The California Youth Authority, California Juvenile Court Judges and Chief Probation Officers of California are against it. And the ambivalence of district attorneys suggests prosecutors might not even want the additional power. The state D.A.s’ association is sponsoring Prop. 21. But in Los Angeles, where the anti-gang provisions would be likely to have the most impact, D.A. Gil Garcetti has declined to take a position on it. According to a spokeswoman for his office, “There are things he likes about it and things he doesn’t like about it.” The D.A. of traditionally conservative San Diego has also declined to take a position, offering the same explanation.
Victims’ rights advocates are among the initiative’s strongest supporters. Maggie Elvey is the assistant director of Crime Victims United, and a major proponent of Prop. 21. (Elvey’s husband was murdered seven years ago, and she has publicly grieved that his teenage killer, who was convicted as a juvenile, will be out of jail with a sealed record at age 25.) In Elvey’s mind, Prop. 21 will act as a deterrent, teaching kids without a strong sense of right and wrong that there are real consequences for their actions.
She complains that groups such as the ACLU are using “scare tactics,” giving kids misinformation about the provisions of the bill and how it will be used. “We are not trying to put all of the young ones in prison with the big boys,” she says. Juveniles in adult facilities are housed separately from adult criminals, according to Wilson and other proponents. “They have all of these kids believing that we’re going to pick them up if there’s three in the crowd dressed strange. That’s a little unconstitutional. I don’t think that’s going to happen.”
Even Elvey admits, though, that the gang-related provisions of Prop. 21 are open to a lot of interpretation by police and prosecutors. “I don’t know how they’re going to tell if they’re gangs. There are parts of this thing that are a little crazy,” she says, “but that’s what happens when you can’t get the legislators to do good legislation and the public has to come along and write up this kind of thing.”
Juvenile judges have the ability to try kids 14 and older as adults, and in cases of rape and murder, frequently do. But Davis argues that Prop. 21 streamlines the system, mandating adult trials for certain offenses and enabling prosecutors to move the cases to adult court, without judicial review.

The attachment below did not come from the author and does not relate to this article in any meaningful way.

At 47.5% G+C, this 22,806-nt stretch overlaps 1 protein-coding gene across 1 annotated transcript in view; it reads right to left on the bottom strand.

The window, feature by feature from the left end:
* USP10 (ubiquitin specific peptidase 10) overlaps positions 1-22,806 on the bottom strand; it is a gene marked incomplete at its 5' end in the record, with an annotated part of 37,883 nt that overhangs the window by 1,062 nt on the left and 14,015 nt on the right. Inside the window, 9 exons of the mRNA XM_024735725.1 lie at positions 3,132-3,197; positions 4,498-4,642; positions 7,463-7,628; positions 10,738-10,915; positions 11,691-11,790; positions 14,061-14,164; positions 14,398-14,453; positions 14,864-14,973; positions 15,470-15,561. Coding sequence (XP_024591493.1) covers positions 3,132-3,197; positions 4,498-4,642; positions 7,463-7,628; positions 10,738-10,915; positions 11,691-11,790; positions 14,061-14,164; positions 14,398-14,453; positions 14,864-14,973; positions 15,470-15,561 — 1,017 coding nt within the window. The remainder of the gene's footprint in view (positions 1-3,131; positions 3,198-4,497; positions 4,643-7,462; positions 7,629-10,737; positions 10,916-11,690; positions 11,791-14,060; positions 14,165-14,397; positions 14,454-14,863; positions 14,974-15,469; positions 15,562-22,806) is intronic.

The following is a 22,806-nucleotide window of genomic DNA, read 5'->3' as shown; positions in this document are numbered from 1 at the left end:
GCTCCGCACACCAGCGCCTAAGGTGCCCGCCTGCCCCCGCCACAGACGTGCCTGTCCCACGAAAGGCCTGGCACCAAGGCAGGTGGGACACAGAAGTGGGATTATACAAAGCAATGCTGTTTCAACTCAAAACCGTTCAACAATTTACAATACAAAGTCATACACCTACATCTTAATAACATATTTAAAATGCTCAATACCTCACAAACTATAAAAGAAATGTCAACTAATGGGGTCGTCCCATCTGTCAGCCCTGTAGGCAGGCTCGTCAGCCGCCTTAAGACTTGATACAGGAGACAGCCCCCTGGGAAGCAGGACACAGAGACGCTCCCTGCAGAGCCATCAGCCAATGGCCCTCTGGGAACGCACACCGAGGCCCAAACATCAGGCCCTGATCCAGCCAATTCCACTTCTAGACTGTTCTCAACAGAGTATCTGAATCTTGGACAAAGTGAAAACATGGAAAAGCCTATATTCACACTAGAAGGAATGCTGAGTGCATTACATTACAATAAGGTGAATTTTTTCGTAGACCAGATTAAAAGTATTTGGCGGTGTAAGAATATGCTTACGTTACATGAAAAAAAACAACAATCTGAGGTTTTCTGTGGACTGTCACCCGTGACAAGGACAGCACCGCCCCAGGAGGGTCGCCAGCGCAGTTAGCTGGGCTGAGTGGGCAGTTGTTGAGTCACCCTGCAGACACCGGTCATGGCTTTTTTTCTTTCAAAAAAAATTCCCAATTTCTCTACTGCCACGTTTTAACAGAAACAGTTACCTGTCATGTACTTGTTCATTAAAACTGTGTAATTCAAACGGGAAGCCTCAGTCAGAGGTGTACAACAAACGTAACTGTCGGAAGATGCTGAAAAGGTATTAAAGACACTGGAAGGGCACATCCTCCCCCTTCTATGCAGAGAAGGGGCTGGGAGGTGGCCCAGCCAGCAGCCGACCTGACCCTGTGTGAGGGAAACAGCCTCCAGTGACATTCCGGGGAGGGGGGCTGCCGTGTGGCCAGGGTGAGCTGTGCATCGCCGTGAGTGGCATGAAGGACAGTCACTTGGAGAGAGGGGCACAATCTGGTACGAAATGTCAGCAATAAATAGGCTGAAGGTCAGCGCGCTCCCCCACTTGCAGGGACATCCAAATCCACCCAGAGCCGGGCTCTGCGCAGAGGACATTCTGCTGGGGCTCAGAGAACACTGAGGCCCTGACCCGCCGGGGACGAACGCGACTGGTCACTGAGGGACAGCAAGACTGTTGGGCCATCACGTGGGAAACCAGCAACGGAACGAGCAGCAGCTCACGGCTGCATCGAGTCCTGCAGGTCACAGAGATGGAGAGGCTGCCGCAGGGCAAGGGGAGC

As of 1997, 15 states already had laws on the books that allowed prosecutors to file some cases directly to adult court. According to Justice Department statistics released this week, the number of people under 18 sent to adult state prisons more than doubled between 1985 and 1997, serving an average of five to eight years for such crimes as rape, robbery and drugs. The total number is still proportionally small — 7,400 teens in adult jails in 97.
But the increase comes at a time when the number of crimes committed by teens is going way down. The 1998 Justice Department report says the juvenile violent crime arrest rate is at its lowest since 1987. And it comes despite unanimous research that shows serving time in a state facility is much more likely to lead to repeat offenses than juvenile facilities. Wilson calls the juvenile system “outmoded,” but it remains the only correctional model that is geared heavily toward rehabilitation.
Even some conservatives are uncomfortable with the measure.
“Frankly, I don’t like this proposition,” says Michael Warder, vice president of the Claremont Institute, a conservative public policy research organization in Sacramento. “I’m generally a tough, law-and-order kind of guy. But I think this goes too far. For the full weight and force of the state of California to come down on a 14-year-old, I think that’s a little bit over the top.”
Warder is generally in favor of the “three-strikes” law because it puts away “incorrigible” repeat felons. And he believes that punishment is just as important a part of the justice system as deterrence and rehabilitation.
But Prop. 21 makes him uneasy, because it takes discretion over sentencing out of the hands of judges. “It gives the state greater and greater power and I don’t know what the checks would be on that power.” Warder also believes this power marks government interference in families. “This initiative, in a way, would put aside the obligations of the parents and have the state intervene directly in family relations.”